“It is difficult to convey how chronic pain totally invades and affects all aspects of your life.
It is a constant inescapable entity. And it is difficult to make others understand. Everyone has endured pain, but not the kind of pain that you must live with 24 hours a day, 7 days a week, day and night.”
– a 50-year-old man with hemophilia
This eloquent statement was made by a person with hemophilia interviewed during an informal survey on the impact of pain. It reinforces the message that pain experienced by people with bleeding disorders is not well understood, assessed or treated. Forty percent of the people interviewed reported having pain all the time. Children also have pain and often have difficulty describing the level of their pain. Many adults, especially those with chronic joint damage, say that pain is the major element affecting their quality of life. Yet it is only recently that attention is starting to be paid to this serious problem.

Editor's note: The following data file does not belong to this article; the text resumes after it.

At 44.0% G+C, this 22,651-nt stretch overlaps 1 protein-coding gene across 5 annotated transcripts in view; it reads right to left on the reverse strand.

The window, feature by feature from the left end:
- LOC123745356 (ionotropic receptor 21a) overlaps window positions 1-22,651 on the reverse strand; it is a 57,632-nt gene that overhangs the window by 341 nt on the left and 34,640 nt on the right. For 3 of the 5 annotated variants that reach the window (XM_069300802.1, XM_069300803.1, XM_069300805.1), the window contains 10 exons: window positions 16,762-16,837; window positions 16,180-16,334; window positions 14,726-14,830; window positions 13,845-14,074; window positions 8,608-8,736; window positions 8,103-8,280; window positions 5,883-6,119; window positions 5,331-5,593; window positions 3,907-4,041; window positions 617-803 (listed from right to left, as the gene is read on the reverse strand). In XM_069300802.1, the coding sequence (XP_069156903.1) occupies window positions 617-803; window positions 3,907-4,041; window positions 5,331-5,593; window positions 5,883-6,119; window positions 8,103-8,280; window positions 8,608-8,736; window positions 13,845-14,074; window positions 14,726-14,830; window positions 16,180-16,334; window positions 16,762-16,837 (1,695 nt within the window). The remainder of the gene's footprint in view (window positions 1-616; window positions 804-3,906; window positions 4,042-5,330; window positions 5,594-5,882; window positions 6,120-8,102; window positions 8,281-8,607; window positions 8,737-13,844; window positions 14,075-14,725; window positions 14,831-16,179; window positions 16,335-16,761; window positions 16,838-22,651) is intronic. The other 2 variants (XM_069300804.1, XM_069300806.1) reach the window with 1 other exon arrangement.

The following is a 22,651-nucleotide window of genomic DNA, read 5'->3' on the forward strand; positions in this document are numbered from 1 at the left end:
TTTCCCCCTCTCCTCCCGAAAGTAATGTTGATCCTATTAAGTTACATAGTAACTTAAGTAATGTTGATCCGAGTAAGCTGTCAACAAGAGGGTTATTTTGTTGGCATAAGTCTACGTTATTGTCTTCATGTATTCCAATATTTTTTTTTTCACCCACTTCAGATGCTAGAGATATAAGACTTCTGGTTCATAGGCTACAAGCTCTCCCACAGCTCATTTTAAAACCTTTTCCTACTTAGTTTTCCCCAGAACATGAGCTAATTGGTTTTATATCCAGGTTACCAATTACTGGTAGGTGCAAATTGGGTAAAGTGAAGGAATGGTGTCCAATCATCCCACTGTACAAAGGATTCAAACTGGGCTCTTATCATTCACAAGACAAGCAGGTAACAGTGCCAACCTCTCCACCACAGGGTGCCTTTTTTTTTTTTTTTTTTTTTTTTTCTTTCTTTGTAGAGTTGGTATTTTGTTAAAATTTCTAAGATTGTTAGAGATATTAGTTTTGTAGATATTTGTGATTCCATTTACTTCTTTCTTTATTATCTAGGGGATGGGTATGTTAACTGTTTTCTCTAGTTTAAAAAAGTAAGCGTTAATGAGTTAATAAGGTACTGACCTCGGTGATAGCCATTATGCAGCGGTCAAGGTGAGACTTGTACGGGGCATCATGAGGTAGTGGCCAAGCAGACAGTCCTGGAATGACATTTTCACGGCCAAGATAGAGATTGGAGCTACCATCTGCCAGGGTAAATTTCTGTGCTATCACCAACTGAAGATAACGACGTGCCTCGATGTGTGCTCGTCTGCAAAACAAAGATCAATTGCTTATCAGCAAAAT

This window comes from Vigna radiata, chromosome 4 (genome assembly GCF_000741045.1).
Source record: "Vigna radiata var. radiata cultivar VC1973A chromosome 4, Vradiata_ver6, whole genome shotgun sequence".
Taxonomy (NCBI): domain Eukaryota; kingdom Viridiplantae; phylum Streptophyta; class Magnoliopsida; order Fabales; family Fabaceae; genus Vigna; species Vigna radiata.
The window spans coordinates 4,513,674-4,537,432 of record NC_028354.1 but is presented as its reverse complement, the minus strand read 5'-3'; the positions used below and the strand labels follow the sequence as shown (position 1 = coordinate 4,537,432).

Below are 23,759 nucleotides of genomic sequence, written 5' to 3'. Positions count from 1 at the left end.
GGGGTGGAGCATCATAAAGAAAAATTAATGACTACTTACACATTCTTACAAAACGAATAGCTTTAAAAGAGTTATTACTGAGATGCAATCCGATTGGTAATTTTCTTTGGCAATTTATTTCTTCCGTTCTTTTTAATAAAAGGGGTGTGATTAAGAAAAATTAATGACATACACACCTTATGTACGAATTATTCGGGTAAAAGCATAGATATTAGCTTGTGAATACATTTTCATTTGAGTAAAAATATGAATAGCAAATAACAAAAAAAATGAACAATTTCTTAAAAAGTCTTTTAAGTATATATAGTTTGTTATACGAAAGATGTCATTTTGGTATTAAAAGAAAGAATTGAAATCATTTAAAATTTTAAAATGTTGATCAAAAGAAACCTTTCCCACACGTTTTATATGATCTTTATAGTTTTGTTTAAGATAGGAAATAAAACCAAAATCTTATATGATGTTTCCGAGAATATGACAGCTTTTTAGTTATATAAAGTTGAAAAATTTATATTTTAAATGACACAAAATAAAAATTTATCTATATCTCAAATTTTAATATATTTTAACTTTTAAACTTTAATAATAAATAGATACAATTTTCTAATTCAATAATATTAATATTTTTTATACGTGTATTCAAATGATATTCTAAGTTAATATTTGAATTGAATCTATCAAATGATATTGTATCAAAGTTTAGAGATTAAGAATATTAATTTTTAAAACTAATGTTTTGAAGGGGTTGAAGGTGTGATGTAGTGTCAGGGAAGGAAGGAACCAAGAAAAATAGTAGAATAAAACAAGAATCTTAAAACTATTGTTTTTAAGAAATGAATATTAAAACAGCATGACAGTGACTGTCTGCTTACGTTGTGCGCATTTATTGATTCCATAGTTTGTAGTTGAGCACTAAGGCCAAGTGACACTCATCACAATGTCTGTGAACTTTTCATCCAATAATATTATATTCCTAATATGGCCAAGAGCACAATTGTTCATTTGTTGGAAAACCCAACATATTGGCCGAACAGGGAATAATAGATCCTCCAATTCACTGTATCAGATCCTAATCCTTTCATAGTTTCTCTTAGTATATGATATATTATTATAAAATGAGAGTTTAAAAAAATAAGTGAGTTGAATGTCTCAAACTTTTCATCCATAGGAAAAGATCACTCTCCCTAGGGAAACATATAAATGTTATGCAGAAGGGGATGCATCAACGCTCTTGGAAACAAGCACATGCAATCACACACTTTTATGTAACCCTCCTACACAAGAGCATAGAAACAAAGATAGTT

The most common reasons given for not taking medication are that…
- pain isn’t considered bad enough
- side-effects are a problem
- access to a pain specialist is difficult.
The goal of this booklet, Roadmap for managing pain, is not to provide all the answers on pain management. Rather, it is intended as a guide, showing some of the different routes to take, some of the signposts along the way and, hopefully, destinations which provide some comfort and relief.
Just as importantly, it aims to encourage open discussion of pain and to help people realize that suffering in silence is not the best way to cope.
You can consult the online brochure by downloading the pdf below.